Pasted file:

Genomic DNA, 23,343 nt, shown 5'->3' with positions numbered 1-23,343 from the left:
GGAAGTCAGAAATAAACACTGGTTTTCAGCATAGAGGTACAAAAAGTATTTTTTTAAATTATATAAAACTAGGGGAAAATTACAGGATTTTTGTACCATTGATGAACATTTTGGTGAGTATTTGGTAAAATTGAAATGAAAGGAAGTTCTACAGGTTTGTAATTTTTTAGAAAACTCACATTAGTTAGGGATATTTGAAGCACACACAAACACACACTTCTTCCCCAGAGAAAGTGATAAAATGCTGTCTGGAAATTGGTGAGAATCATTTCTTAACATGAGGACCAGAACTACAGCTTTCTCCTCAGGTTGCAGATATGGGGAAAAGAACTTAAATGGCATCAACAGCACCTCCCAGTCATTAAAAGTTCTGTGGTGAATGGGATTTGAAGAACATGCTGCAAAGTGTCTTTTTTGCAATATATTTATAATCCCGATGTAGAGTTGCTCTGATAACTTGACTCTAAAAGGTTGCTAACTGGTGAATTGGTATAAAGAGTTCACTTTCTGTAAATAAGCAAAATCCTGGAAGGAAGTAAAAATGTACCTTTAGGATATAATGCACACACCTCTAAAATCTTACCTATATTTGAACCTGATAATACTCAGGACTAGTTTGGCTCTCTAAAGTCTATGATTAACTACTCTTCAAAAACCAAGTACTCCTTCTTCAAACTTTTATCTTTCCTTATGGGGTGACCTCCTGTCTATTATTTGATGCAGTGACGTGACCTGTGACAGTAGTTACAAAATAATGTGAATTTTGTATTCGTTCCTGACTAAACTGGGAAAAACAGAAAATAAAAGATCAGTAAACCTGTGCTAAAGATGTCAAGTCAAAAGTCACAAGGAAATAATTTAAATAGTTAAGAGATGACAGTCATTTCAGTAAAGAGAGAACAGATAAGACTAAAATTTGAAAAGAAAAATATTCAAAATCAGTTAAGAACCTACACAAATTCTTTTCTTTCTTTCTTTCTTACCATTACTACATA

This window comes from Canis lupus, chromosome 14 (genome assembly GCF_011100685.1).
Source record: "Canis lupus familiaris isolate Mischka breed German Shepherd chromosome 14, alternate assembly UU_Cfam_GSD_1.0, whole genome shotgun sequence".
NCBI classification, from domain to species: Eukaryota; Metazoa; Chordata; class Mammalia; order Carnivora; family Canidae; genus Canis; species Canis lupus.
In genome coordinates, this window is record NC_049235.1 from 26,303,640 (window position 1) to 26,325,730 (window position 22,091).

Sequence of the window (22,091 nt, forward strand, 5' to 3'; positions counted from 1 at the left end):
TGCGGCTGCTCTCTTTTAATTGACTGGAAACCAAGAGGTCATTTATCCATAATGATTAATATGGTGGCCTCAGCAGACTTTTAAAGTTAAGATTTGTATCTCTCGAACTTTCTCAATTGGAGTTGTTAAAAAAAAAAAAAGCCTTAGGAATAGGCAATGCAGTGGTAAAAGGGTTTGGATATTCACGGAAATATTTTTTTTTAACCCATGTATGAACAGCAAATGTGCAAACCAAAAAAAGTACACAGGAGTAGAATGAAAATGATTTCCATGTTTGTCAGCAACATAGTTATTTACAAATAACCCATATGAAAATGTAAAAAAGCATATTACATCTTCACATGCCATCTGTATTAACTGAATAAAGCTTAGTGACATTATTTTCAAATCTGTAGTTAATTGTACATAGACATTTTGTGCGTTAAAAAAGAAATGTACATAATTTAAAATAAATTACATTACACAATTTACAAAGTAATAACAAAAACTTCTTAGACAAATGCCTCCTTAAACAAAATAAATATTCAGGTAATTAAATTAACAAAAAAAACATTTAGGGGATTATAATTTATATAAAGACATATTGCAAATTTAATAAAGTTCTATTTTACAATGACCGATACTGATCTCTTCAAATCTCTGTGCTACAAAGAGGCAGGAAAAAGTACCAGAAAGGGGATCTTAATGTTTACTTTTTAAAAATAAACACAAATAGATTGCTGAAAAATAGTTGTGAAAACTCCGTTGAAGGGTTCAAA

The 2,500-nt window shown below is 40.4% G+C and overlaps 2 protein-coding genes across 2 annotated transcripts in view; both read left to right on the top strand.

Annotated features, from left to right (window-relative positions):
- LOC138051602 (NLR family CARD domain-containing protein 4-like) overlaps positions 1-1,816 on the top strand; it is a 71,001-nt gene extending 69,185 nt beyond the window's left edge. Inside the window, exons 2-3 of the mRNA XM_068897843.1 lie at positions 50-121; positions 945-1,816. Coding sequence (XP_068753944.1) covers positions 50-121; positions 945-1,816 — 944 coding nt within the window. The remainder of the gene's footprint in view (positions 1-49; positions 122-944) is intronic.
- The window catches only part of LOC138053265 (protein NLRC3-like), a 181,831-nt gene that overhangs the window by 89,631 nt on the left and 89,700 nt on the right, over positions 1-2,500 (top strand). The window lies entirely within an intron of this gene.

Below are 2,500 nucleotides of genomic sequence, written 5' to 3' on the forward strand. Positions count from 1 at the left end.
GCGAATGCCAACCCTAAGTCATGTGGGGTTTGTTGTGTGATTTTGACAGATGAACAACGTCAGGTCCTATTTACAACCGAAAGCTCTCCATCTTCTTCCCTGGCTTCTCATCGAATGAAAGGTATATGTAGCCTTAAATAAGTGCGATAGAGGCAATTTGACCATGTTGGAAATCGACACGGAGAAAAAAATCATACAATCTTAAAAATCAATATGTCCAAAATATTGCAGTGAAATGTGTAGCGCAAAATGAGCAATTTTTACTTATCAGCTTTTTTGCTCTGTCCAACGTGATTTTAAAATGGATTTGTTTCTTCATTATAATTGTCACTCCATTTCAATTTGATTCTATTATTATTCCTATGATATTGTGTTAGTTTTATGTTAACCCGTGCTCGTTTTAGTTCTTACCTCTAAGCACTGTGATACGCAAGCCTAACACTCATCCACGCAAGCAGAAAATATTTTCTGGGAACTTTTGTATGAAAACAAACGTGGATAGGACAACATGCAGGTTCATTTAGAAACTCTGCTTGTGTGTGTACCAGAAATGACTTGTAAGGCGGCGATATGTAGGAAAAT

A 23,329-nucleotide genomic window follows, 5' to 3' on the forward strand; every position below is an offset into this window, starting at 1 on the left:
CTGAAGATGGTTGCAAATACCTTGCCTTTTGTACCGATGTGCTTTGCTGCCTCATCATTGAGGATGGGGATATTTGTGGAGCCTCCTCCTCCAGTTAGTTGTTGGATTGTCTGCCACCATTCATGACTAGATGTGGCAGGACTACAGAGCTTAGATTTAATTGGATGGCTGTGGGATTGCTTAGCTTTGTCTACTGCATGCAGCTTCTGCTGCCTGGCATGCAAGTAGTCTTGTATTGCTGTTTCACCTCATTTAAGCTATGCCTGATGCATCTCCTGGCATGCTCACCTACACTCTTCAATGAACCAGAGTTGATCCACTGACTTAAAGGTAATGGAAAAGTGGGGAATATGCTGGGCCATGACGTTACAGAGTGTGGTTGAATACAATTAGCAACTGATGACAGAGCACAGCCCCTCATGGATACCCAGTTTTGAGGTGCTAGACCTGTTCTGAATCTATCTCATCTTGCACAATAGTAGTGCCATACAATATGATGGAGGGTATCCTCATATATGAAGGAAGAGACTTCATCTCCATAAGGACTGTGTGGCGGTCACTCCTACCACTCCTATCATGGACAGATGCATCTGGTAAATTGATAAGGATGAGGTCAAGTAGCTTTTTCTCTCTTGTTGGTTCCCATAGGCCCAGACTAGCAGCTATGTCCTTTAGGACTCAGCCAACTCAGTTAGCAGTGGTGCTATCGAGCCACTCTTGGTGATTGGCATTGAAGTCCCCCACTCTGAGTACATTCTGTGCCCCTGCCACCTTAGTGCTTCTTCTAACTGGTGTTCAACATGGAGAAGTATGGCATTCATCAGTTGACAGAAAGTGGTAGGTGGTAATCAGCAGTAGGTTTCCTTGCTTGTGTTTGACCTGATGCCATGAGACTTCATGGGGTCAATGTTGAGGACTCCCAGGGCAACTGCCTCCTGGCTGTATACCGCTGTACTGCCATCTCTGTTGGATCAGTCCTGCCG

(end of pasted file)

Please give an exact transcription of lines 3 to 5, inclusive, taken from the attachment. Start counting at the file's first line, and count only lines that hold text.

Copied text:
This window comes from Canis lupus, chromosome 14 (genome assembly GCF_011100685.1).
Source record: "Canis lupus familiaris isolate Mischka breed German Shepherd chromosome 14, alternate assembly UU_Cfam_GSD_1.0, whole genome shotgun sequence".
NCBI classification, from domain to species: Eukaryota; Metazoa; Chordata; class Mammalia; order Carnivora; family Canidae; genus Canis; species Canis lupus.